VIPs & Influencers
We are a product of the company we keep
John and Brad Smith, President of Microsoft, met in a forum discussing his recent book, “Tools and Weapons- the promise and the peril of the digital age.” During the session, John asked Brad the question: "What do you look for when filling a key executive role for Microsoft?” (The video, beginning at 31 min. into the presentation, begs the question) In brief, he said he looks for execs that are: 1) Broad-minded- not just technical. They need to have a background in Liberal Arts. Man-computer interface is key. 2) Curiosity- and a desire to keep learning. Bill Gates, Steve Ballmer, Satya Nadella- are all extremely curios... and always learning. 3) Ability to navigate in a new world- Internally and Externally. This generation has heightened expectations about their employers, they have a choice. He closed by saying, we can’t shoot down a half-baked idea. Most of our half-baked ideas get killed or ignored. A lot of our best ideas started out and half-baked. We need to finish “baking” our ideas.
In a discovery meeting with Gary Vaynerchuk, John is pitching a strategy for a start-up company. The effort would require staffing key personnel and build a team of influencers for products in the anti-aging industry. John is an active member of the Caltech Entrepreneurs Forum, at Caltech in Pasadena, CA. He is studying the work of Dr. Louis Ignarro, UCLA, who was awarded the Nobel Prize in 1998, for his work in amino-acids restoring unrestricted blood flow and of the effects of increasing oxygenation of hemoglobin. Basically, the more oxygen one gets to the cells, promotes health and prolongs life.
John’s time with Ken Blanchard focused on Ken’s book, "The One Minute Mentor." Ken has sold more than 100 million books in his career, primarily due to the “One Minute” suite of publications. I was acquainted with Ken’s former partner, Dr. Paul Hersey, was certified in Situational Leadership, and taught this model in MBA courses. SL has been presented to more than 13 million managers worldwide. I still think this is the best management training paradigm widely available today for emerging leaders. Situational Leadership II is an upgrade from the original study.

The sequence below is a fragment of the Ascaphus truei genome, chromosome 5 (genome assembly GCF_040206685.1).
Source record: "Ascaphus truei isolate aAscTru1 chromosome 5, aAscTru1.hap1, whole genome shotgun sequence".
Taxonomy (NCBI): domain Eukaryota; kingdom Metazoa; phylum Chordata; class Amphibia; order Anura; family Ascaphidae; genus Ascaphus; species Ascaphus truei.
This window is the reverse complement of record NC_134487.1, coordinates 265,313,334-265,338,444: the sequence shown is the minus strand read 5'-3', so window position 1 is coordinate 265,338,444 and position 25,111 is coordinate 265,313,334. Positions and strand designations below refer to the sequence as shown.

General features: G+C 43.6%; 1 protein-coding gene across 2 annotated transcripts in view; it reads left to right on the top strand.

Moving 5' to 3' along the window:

Marketing leader and NY Times best-selling author of “Linchpin” and eighteen other publications. His writings have amassed a fortune of $500 million. His advice to business people is simple: “Make yourself indispensable.” He has made “lizard brain” a household term and bring substance into every conversation. I read his blog daily and highly recommend his work. His work What To Do When It's Your Turn (and it's always your turn) is a must read. The successful executive is always working to make themselves indispensable.
A. G. Lafley
CEO of Proctor & Gamble, increased the stock value of P&G by $100 billion- His advice during our session: “Strengthen your core business through a winning strategy” P&G earns $85 billion in yearly revenue and employs 126,000 people worldwide. A.G. led a product turn-around, the Olay line, responsible for $9 billion in revenue. A.G. says, “The customer is boss.” Lafley is credited with making P&G a more consumer-driven and externally focused company—and with shaping a far more diverse, open, curious and courageous, connected and collaborative culture in which "innovation is everyone’s job." During our meeting, he gave my son Hans excellent career advice that landed him in sales with a durable medical equipment company.
Arianna used emerging technology to build a “Top Ten” visited website, and sells the Huff Post for $300 million to AOL two weeks after our meeting. She states, “Fearlessness is like a muscle. I know from my own life that the more I exercise it the more natural it becomes to not let my fears run me.” Ariana is a profound communicator and a role model for thought leaders and relationship builders. We discussed the issues leading to the shrinking of the middle class. “It’s no longer an exaggeration to say that middle-class Americans are an endangered species.” “We think, mistakenly, that success is the result of the amount of time we put in at work, instead of the quality of time we put in.”